Written by Peter Padovano
I graduated from St. John’s University one semester ahead of schedule in January 2015 and saw it as an opportunity to gain a full-time PR internship. Since I excelled in my studies in Communications & Public Relations, I thought the transition would be a breeze. I also assumed that being a New York City native and working in Manhattan would make the transition easier. Spoiler alert: I was wrong.
Thankfully, everything worked out well and I’m now an Assistant Account Executive at Aspectus. For those who are just beginning – or preparing to begin – their first internship experience, here are some things to keep in mind before starting your internship:
Do NOT be afraid to ask questions. One thing you’ll learn as you move ahead in your career is that everyone has been in your position before. There is no question that is too stupid or insignificant to ask, and more often than not the people you work with are always glad to assist. You’re not going to walk in on your first day and understand everything you’ve been asked to do. Asking questions shows that you are taking an interest in learning the ropes and not just winging it.
Find a routine that works for you and stick with it. All internships are different, but it’s important to find out what work style suits you. Some will have strict deadlines and set schedules, and others will give you more freedom to work at your own pace. Find a routine that works for you and makes you most efficient. If you are given more freedom in how you can go about doing your work, a routine will help ensure you don’t fall behind on deadlines. It will also help you get more comfortable with the types of assignments handed down to you.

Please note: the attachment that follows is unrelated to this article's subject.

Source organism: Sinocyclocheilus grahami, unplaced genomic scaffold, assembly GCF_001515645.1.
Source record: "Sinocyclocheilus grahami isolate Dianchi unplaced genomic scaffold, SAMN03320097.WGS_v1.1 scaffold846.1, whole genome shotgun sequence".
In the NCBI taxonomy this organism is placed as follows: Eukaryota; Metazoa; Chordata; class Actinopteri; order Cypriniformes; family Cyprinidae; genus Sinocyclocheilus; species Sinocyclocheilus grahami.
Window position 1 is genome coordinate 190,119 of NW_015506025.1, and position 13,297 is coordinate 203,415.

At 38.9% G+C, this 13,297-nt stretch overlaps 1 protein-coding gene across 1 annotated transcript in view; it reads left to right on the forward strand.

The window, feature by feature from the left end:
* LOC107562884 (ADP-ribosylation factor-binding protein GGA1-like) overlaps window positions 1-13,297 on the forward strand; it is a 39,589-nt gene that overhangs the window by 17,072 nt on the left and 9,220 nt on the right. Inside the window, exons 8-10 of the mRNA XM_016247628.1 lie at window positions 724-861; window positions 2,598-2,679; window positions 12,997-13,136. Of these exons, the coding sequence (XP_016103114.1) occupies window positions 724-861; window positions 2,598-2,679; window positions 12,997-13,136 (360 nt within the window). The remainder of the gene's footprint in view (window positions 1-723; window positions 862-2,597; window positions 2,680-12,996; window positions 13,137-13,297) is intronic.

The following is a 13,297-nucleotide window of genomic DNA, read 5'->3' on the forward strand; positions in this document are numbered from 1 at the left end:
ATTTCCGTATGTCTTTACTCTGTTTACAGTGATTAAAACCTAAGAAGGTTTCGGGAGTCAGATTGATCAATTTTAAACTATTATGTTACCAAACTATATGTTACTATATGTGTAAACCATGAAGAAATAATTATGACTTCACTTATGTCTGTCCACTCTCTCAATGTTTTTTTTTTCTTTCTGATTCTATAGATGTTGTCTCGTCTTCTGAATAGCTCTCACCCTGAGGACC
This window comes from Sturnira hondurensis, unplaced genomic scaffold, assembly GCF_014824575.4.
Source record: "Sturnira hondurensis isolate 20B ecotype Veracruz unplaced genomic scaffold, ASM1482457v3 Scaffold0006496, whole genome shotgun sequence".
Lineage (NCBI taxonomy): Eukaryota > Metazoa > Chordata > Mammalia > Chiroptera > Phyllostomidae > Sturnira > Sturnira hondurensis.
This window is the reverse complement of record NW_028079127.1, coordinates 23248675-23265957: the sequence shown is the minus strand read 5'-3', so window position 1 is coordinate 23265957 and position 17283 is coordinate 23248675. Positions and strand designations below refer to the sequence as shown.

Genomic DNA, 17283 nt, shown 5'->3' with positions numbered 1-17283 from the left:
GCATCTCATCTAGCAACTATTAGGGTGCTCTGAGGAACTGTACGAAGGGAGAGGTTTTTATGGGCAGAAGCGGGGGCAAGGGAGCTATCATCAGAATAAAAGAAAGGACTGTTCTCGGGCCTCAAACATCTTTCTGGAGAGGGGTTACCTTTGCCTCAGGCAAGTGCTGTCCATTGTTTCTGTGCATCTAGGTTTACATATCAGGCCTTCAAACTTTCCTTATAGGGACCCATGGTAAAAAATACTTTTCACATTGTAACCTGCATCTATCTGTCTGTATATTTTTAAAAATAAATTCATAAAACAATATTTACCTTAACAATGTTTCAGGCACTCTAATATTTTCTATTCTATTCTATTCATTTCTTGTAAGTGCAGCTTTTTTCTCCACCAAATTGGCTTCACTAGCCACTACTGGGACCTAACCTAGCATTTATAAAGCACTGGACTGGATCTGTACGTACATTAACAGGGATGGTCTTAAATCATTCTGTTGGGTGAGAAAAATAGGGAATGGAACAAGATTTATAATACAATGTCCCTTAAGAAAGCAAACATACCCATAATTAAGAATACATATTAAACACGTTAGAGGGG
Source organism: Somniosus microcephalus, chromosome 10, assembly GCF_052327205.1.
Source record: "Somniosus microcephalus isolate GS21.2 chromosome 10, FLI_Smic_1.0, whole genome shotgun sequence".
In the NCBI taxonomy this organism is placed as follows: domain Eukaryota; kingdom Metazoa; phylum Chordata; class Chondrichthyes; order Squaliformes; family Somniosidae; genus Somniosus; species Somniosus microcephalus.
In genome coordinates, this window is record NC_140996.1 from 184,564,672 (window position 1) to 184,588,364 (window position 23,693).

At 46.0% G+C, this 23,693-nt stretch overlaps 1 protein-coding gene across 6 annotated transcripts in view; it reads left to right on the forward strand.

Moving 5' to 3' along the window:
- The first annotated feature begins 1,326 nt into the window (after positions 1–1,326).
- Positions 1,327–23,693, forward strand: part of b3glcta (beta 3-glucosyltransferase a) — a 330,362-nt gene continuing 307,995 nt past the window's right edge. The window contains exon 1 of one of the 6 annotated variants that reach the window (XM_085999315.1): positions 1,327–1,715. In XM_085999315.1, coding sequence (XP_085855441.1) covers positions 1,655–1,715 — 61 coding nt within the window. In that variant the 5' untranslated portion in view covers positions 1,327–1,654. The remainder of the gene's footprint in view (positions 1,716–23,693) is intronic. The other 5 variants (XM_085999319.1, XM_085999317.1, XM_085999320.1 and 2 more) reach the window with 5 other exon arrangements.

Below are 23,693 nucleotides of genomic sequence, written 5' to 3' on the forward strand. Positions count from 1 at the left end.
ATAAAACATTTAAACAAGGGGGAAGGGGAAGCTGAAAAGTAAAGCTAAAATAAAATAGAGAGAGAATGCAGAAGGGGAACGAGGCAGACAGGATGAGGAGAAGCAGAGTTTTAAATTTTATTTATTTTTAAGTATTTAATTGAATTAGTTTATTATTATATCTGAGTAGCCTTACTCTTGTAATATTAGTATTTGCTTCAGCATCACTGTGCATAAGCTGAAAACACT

Don’t take the foundation for granted. Early on in your internship – before handling important client work (ex. pitching) – you might be handling more administrative tasks such as compiling media lists and editing briefing documents. At first these might seem tedious but keep in mind that these projects are an integral part of becoming a PR professional, and give so many opportunities to learn from your team. Through these press lists, I’ve learned which reporters my colleagues rely on and have relationships with. They have given me an opportunity to plan for my own pitching efforts and learn about relationship building between our team and key publications. Taking ownership of these assignments will make you a key part of the team and provide a foundation of knowledge for you to use throughout your career.
Enjoy your experience. Throughout college I’m sure you have been warned that you will need to get an internship in order to get a job. Don’t view your internship as a burden or a road block. After more than a year of interning for several different PR firms, the experience has been both invaluable and enjoyable. One thing you’ll realize when you begin working in NYC is that it’s very diverse. As a PR professional, you will be working with people from all walks of life and all parts of the world.
While interning here at Aspectus, I had the privilege to be part of a truly global firm. I’ve worked in several PR firms but being a part of Aspectus has been incredible. Do not be intimidated when thinking about working for a global PR firm; it will help to broaden your skills and make you a diverse PR professional. I’ve learned more about PR in the past year than I did during four years of college education. If you take the initiative and follow some of the advice I’ve given you will be on a good path towards achieving the same result.